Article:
I have no issue with the principle of 50 per cent member-nominated trustees, but I think it would be an unfair burden on business to require it now. I hope that my noble friend will agree that it is important to work with the industry, particularly after we have gone against the wishes of the industry earlier tonight, at least temporarily. We may therefore need to do even greater work with industry in order to overcome some of the problems we dumped on it in an unfriendly way tonight. I hope that we shall work with the pensions industry and sponsor employers to continue to encourage good quality occupational pension schemes.

Like my noble friend, we believe that ordinary scheme members add real value to trustee boards and we want to see more of them. We have worked with the industry to develop these new arrangements. We believe that they represent a real step forward. With that in mind, I hope that my noble friend will feel able to withdraw the amendment.

Baroness Turner of Camden: I thank the Minister for her explanation of the Government's policy as regards statutory requirement. However, I had the impression that she was sympathetic to the points put in our argument.

Baroness Hollis of Heigham: Absolutely.

Baroness Turner of Camden: Nevertheless, there is no point in prolonging the argument at this time of night. I beg leave to withdraw the amendment.

Amendment, by leave, withdrawn.

[Amendments Nos. 147 to 149 not moved.]

[Amendment No. 150 had been withdrawn from the Marshalled List.]

Baroness Turner of Camden moved Amendment No. 151:

    Page 39, line 24, at end insert--

("(10) The Secretary of State shall make regulations providing that all trustees should be required to have attended an approved training course explaining the role and responsibilities of trustees

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within six months of being either elected as a member-nominated trustee or appointed as a trustee by the scheme's sponsoring employer.
(11) These regulations shall also prescribe the content of such an approved training course.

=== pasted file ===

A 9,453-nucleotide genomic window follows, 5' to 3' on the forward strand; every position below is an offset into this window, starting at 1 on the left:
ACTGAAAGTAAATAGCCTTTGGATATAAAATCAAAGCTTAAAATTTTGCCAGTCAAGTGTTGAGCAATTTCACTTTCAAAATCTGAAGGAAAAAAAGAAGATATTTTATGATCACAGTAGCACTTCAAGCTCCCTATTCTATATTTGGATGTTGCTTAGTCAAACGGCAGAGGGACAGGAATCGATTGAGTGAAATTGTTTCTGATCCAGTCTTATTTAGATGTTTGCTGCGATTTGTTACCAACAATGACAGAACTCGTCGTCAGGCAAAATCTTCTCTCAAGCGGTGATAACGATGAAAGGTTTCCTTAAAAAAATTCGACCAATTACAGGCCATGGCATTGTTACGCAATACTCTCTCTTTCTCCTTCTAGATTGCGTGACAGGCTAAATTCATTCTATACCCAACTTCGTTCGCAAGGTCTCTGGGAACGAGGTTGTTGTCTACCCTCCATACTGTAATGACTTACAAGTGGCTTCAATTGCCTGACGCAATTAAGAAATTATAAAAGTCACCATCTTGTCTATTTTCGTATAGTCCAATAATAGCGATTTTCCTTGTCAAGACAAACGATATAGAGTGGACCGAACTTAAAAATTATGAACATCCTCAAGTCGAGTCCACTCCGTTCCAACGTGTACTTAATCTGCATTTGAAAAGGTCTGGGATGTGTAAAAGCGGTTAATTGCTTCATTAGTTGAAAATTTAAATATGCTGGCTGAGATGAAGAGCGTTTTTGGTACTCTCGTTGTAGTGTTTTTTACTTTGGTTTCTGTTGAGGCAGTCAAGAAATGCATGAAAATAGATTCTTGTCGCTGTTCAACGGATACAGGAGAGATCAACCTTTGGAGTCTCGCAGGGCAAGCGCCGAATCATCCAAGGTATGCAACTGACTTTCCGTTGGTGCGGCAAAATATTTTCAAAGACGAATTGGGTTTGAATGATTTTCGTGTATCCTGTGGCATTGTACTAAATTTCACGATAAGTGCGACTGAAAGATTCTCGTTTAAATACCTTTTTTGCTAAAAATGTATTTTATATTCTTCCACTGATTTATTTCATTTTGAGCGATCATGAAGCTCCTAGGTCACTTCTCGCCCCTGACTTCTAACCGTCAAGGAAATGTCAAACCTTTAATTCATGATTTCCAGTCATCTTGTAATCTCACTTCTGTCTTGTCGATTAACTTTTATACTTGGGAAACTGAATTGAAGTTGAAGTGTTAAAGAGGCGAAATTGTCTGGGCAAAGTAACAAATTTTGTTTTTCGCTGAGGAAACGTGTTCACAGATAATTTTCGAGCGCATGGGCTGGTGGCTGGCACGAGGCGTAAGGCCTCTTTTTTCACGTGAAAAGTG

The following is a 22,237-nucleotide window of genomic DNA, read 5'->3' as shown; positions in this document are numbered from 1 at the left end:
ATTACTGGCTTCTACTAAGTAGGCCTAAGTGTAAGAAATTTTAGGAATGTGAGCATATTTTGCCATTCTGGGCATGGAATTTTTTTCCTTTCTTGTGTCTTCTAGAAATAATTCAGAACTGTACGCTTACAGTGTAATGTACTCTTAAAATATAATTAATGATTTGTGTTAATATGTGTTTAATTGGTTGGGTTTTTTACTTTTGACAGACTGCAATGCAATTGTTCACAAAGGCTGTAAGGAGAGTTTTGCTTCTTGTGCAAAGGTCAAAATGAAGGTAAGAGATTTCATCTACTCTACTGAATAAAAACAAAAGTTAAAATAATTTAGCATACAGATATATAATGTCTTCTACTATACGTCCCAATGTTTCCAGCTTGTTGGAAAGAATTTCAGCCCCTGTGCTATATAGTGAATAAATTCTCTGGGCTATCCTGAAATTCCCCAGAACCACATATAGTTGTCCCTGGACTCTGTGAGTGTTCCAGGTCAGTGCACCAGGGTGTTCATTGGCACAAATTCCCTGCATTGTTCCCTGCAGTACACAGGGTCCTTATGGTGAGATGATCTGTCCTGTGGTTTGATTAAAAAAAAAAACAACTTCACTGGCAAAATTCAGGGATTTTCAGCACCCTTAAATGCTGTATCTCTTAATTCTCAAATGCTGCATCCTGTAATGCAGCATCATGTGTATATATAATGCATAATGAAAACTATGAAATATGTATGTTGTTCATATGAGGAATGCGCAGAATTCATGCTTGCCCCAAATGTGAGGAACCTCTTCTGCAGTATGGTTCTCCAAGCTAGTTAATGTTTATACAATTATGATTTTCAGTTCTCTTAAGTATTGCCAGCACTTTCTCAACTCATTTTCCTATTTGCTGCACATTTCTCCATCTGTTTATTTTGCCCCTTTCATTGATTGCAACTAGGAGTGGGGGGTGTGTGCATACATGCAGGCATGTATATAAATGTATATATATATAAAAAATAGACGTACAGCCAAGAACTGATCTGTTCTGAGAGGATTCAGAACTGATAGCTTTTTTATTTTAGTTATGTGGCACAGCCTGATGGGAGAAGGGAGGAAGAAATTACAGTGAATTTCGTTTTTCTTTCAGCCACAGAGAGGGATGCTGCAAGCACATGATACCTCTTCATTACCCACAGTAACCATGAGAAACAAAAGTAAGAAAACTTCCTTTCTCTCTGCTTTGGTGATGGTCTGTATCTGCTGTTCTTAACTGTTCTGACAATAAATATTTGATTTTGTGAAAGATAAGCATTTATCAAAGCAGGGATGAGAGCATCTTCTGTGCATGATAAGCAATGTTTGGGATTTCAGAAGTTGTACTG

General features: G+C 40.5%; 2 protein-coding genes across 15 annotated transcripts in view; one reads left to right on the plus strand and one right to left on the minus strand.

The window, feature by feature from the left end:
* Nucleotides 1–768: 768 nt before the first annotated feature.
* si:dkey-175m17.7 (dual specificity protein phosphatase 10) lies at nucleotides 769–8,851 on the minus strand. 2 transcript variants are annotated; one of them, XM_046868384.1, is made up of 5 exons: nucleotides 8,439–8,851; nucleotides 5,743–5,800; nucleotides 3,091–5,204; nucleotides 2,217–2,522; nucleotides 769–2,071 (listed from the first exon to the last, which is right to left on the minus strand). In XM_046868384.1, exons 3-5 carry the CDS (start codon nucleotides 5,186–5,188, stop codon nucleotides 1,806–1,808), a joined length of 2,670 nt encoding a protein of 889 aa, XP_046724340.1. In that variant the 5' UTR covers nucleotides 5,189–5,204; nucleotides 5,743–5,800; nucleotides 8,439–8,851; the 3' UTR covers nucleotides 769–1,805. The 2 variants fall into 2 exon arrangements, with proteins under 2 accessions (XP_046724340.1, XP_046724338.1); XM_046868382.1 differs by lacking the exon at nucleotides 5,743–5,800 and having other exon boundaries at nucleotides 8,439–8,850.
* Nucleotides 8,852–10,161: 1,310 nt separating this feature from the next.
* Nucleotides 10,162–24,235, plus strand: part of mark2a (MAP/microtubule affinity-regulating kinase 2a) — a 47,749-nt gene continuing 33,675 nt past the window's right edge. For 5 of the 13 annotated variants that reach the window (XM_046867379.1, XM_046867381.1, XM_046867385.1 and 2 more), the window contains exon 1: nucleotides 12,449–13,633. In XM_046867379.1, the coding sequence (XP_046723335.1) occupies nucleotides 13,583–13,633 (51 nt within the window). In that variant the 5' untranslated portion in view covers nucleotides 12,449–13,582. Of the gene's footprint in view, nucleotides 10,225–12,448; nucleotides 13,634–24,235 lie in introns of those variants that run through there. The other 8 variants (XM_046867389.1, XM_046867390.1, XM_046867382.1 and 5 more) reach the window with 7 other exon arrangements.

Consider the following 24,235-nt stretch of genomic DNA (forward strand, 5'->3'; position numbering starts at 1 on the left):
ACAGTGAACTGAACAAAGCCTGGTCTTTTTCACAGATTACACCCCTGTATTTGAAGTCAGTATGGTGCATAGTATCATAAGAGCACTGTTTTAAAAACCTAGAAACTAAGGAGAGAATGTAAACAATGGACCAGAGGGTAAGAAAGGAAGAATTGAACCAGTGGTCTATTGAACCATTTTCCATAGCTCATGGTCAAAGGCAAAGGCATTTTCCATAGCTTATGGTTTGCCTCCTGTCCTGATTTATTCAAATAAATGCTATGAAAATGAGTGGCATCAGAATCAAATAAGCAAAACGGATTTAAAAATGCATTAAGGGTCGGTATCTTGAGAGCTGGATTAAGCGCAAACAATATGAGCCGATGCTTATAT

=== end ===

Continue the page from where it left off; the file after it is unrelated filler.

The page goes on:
(12) The failure of a trustee to attend such a course within six months of being either elected or appointed as a trustee shall nullify the trustee's election or appointment.").

The noble Baroness said: Amendment No. 151 stands in my name, that of my noble friend Lord Hoyle, and other noble Lords.

The amendment concerns the training of trustees. As we all know, pension provision has become a rather complicated matter. Successive governments have introduced legislation with the laudable aim of protecting beneficiaries, but the result has often been to add to the complication. Owing to the reforms introduced by the previous government in the wake of the Maxwell scandal, there is now an obligation for occupational pension schemes to make provision for employee trustees. We discussed that earlier this evening.

Pension fund trustees are expected by the employees who elect them to look after the interests of beneficiaries. They will be held responsible in the eyes of employees for anything that goes wrong. The trustees will be held to be accountable and they must also ensure that--to use another frequently used term--there is transparency. So trustees need to be familiar not only with their own scheme rules but also with the legal requirements. They must know when to seek advice and where to get it.

Employees must have confidence in their scheme and the way in which it is administered. Unfortunately, despite the very good record of occupational pension schemes--they are the reason why many pensioners are able to live in rather more comfort than they might otherwise be able to do--that trust has been sorely dented by scandals such as the Maxwell affair. The recent legislation has been designed to try to restore confidence and employee trustees play an important role in that regard.

The idea that trustees should be trained has the support of unions and employers. The text of this amendment has been supported by unions, in particular my own, MSF, and also by the Engineering Employers Federation. Many organisations offer courses of a high standard. Unions do so as well. My union has its own residential college at Bishops Stortford and training courses have been available there for some time.

Furthermore, it is not only employee trustees who need to be trained. Management normally nominates trustees, and they may well be people who hitherto have had little to do with pension provision. It is therefore necessary for them to be trained as well.

Unions well understand the difference in function between those nominated and elected as trustees and union representatives with the duty of negotiating terms and conditions. Our training course makes this difference quite clear. Trustees have an obligation to

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act for all beneficiaries and are not concerned with negotiating terms and conditions. They are quite separate functions.

I hope that the Government will feel disposed to accept this amendment. If for any reason the wording is not acceptable, perhaps the Minister will accept the principle here and come back with an alternative form of words on Report. I beg to move.